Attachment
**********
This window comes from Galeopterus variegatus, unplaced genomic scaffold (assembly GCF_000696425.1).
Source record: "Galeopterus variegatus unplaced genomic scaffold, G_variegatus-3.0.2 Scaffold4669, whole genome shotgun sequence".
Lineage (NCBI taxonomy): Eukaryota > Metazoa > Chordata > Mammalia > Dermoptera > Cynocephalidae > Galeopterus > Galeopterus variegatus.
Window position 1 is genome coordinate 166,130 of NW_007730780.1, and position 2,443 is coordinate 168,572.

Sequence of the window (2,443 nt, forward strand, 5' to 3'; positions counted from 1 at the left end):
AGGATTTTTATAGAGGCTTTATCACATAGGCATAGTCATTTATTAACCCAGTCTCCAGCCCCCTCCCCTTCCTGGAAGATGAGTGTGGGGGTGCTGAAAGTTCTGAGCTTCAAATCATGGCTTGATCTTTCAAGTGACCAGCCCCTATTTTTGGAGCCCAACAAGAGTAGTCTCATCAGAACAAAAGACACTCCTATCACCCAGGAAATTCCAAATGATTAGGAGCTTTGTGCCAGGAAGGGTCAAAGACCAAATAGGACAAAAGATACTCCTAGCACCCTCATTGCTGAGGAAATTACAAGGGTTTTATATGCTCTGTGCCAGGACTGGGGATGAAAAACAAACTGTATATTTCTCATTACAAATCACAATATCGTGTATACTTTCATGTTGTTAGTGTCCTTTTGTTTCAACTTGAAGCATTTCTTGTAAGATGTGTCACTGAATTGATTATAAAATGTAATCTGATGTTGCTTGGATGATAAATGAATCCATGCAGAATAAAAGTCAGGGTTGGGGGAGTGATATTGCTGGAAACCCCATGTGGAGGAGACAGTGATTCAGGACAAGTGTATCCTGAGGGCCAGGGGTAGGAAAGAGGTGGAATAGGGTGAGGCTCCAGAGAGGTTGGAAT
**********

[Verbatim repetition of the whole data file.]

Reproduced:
This window comes from Galeopterus variegatus, unplaced genomic scaffold (assembly GCF_000696425.1).
Source record: "Galeopterus variegatus unplaced genomic scaffold, G_variegatus-3.0.2 Scaffold4669, whole genome shotgun sequence".
Lineage (NCBI taxonomy): Eukaryota > Metazoa > Chordata > Mammalia > Dermoptera > Cynocephalidae > Galeopterus > Galeopterus variegatus.
Window position 1 is genome coordinate 166,130 of NW_007730780.1, and position 2,443 is coordinate 168,572.

Sequence of the window (2,443 nt, forward strand, 5' to 3'; positions counted from 1 at the left end):
AGGATTTTTATAGAGGCTTTATCACATAGGCATAGTCATTTATTAACCCAGTCTCCAGCCCCCTCCCCTTCCTGGAAGATGAGTGTGGGGGTGCTGAAAGTTCTGAGCTTCAAATCATGGCTTGATCTTTCAAGTGACCAGCCCCTATTTTTGGAGCCCAACAAGAGTAGTCTCATCAGAACAAAAGACACTCCTATCACCCAGGAAATTCCAAATGATTAGGAGCTTTGTGCCAGGAAGGGTCAAAGACCAAATAGGACAAAAGATACTCCTAGCACCCTCATTGCTGAGGAAATTACAAGGGTTTTATATGCTCTGTGCCAGGACTGGGGATGAAAAACAAACTGTATATTTCTCATTACAAATCACAATATCGTGTATACTTTCATGTTGTTAGTGTCCTTTTGTTTCAACTTGAAGCATTTCTTGTAAGATGTGTCACTGAATTGATTATAAAATGTAATCTGATGTTGCTTGGATGATAAATGAATCCATGCAGAATAAAAGTCAGGGTTGGGGGAGTGATATTGCTGGAAACCCCATGTGGAGGAGACAGTGATTCAGGACAAGTGTATCCTGAGGGCCAGGGGTAGGAAAGAGGTGGAATAGGGTGAGGCTCCAGAGAGGTTGGAAT